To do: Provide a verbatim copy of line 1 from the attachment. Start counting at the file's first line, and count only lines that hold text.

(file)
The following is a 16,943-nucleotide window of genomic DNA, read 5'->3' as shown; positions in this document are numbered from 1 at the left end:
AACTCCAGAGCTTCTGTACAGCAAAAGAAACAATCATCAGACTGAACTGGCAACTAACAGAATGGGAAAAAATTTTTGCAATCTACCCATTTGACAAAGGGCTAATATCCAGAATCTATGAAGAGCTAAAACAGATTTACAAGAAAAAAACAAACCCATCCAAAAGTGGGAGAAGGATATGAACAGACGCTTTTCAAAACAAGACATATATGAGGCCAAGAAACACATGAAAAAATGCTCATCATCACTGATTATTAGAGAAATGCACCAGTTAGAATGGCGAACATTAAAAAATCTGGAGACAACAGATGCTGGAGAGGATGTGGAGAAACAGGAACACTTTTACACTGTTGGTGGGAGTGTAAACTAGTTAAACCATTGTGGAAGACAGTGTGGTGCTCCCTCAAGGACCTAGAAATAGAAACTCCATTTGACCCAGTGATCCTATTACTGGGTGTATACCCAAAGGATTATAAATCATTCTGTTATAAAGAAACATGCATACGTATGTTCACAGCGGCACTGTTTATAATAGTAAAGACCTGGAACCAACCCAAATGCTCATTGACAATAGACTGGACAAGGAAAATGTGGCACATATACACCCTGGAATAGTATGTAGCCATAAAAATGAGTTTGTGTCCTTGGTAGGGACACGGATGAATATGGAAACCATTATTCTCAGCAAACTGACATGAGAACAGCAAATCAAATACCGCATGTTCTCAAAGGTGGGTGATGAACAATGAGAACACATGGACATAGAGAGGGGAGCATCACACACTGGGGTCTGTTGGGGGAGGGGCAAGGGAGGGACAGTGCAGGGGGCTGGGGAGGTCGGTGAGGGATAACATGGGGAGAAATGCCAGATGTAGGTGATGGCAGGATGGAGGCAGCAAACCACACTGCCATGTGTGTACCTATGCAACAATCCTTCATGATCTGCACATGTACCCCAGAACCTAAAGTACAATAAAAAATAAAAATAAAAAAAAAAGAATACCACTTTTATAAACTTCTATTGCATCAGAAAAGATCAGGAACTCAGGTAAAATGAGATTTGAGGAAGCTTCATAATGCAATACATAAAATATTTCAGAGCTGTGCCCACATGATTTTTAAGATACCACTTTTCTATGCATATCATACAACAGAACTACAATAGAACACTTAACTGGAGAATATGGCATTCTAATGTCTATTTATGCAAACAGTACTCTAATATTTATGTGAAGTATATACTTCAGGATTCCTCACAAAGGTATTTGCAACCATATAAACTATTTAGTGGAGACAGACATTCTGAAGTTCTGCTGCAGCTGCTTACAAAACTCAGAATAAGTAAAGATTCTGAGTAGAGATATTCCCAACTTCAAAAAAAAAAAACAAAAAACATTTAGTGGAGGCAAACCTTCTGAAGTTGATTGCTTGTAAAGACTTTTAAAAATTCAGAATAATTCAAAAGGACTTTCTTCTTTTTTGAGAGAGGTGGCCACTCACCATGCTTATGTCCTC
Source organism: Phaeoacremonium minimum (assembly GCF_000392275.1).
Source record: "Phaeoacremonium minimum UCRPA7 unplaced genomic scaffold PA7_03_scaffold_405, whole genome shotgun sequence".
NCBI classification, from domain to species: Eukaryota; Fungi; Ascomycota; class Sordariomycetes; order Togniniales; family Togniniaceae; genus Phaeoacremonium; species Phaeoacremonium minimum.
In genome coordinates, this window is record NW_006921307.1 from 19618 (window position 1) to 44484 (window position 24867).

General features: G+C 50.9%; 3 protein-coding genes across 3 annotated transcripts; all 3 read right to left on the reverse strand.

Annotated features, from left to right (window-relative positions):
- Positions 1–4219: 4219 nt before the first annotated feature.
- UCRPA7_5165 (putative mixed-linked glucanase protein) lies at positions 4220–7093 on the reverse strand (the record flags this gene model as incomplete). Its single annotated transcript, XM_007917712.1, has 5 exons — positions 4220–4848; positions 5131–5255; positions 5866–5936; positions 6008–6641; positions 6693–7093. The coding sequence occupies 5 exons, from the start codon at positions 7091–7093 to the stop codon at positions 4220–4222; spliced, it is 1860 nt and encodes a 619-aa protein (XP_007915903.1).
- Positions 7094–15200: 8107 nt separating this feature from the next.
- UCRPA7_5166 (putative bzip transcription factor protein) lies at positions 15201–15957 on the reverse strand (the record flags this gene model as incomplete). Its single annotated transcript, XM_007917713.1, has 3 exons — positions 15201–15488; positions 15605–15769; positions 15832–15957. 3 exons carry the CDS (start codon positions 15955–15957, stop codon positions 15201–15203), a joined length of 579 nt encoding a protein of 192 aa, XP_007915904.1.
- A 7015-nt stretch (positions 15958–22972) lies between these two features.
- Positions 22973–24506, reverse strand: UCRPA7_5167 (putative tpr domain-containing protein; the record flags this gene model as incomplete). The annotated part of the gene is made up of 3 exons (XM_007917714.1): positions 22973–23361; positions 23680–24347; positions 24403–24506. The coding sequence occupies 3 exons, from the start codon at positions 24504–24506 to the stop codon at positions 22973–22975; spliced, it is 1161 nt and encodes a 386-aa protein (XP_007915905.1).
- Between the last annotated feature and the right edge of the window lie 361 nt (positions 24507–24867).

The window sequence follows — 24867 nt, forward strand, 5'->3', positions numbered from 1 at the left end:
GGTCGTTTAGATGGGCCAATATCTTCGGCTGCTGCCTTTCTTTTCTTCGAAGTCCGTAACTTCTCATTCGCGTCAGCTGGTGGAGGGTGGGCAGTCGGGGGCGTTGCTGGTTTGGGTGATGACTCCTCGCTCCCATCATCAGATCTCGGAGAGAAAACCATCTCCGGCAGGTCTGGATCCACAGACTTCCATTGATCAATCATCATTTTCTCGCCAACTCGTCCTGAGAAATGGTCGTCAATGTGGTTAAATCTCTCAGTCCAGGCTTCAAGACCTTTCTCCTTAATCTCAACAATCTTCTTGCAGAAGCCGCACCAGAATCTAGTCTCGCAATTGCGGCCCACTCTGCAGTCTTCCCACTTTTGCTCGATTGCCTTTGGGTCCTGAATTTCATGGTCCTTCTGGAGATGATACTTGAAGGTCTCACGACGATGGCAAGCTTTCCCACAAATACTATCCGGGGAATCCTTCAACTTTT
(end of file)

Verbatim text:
The following is a 16,943-nucleotide window of genomic DNA, read 5'->3' as shown; positions in this document are numbered from 1 at the left end: